Three local activists leading the effort to recall embattled Mayor Bob Filner are now joining forces.
Land use consultant Michael Pallamary and activist Elisa Brent joined LGBT Weekly publisher Stampp Corbin in the Civic Center Plaza to announce they will work together to recall the mayor.
"The whole endeavor is unifying to just get the city back to work, and get rid of this reprehensible individual," Pallamary told NBC 7.
Separate notices of intent to launch recalls of the mayor were published after allegations of sexual harassment were made. The group will move forward with the petition filed by Brent and Pallamary.
“We are all united to let the citizens decide,” Corbin said.
Mayor Filner has apologized for disrepecting and even intimidating women in the past. On July 26, he announced he would enter a two-week clinic in order to work on the inappropriate behavior alleged by a former employee, constituents and high-profile female leaders in San Diego including a retired Navy admiral, a staff member for a local university and an official with the San Diego Port Tenants Association.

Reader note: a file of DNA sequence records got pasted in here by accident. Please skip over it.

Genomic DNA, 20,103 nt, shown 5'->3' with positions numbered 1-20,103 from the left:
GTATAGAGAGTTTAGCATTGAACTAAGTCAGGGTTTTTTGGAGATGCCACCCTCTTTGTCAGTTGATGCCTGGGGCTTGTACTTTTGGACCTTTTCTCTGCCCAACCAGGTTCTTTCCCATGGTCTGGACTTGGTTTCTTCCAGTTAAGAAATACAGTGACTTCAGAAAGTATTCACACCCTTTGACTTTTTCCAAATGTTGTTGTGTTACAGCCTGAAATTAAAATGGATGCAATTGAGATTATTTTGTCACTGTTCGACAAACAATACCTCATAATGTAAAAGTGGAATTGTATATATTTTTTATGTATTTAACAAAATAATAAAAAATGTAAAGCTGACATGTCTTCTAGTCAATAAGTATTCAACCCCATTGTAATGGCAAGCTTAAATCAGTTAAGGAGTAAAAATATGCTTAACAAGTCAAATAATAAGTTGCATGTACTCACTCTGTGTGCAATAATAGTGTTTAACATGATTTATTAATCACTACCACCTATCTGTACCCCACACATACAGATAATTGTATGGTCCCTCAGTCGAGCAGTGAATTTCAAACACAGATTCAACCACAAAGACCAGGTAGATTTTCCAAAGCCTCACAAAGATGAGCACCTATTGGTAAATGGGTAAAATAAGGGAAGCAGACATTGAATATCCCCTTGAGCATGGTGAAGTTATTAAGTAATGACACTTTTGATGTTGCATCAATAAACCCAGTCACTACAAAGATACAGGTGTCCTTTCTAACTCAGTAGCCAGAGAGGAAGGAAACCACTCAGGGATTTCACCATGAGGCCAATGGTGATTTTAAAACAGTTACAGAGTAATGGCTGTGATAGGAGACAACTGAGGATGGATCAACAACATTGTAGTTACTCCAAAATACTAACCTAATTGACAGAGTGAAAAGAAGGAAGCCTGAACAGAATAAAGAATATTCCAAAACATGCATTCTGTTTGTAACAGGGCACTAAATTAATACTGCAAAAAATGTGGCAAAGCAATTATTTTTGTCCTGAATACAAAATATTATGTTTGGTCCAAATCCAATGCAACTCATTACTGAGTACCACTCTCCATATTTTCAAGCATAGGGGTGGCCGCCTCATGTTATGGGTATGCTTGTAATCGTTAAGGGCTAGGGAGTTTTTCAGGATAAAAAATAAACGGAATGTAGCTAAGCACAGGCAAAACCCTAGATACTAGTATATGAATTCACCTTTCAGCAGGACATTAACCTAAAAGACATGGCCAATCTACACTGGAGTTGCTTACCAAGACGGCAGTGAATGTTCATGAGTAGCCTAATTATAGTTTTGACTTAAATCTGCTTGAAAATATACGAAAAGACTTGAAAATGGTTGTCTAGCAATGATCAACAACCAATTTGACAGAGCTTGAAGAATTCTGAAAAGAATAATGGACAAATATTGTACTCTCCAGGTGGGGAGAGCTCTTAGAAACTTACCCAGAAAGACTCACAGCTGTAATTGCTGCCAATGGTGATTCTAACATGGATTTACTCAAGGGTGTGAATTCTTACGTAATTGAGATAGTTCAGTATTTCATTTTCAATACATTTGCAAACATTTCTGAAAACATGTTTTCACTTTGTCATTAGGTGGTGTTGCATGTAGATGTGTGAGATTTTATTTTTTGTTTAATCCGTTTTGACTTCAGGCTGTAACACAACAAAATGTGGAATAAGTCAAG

They don’t plan on spending a lot of money on the effort. They’re asking businesses, industries and activists to mobilize their followers to get the petitions and circulate them.
“If you believe you want the mayor to resign then engage all the people who helped elect you,” Corbin said to the elected officials who have called on Filner to resign.
However, they will accept donations to hire paid signature gatherers.
“Everyone out there, send us some money, send us a check,” Pallamary said. The recall effort has posted a link on its Facebook page for people to donate.
The group also suggested citizens visit the website of the San Diego City Clerk's office to educate themselves on the recall process.
Not everyone wants to see the mayor resign or recalled.
South Bay resident Myra Arfaro told NBC 7 she's more concerned about what Filner is doing for communities than the ongoing scandal. She said she wants him to stay in office.
On Tuesday, City Councilmember Marti Emerald said she wanted to see Filner take time to undergo therapy. She said she wanted Filner to decide what he needed to do to end the scandal but would not call for his resignation. Watch the video
That same day, Filner's Chief of Staff Lee Burdick appeared on national television and said Filner can still lead the city because he's surrounded by "sophisticated advisors."
On July 18, community activist Enrique Morones led a public gathering in support of Filner and argued that the mayor deserves due process in court.
Pallamary and Corbin will also appear on NBC 7's Politically Speaking with Gene Cubbison this Sunday August 4 at 9 a.m. on NBC 7.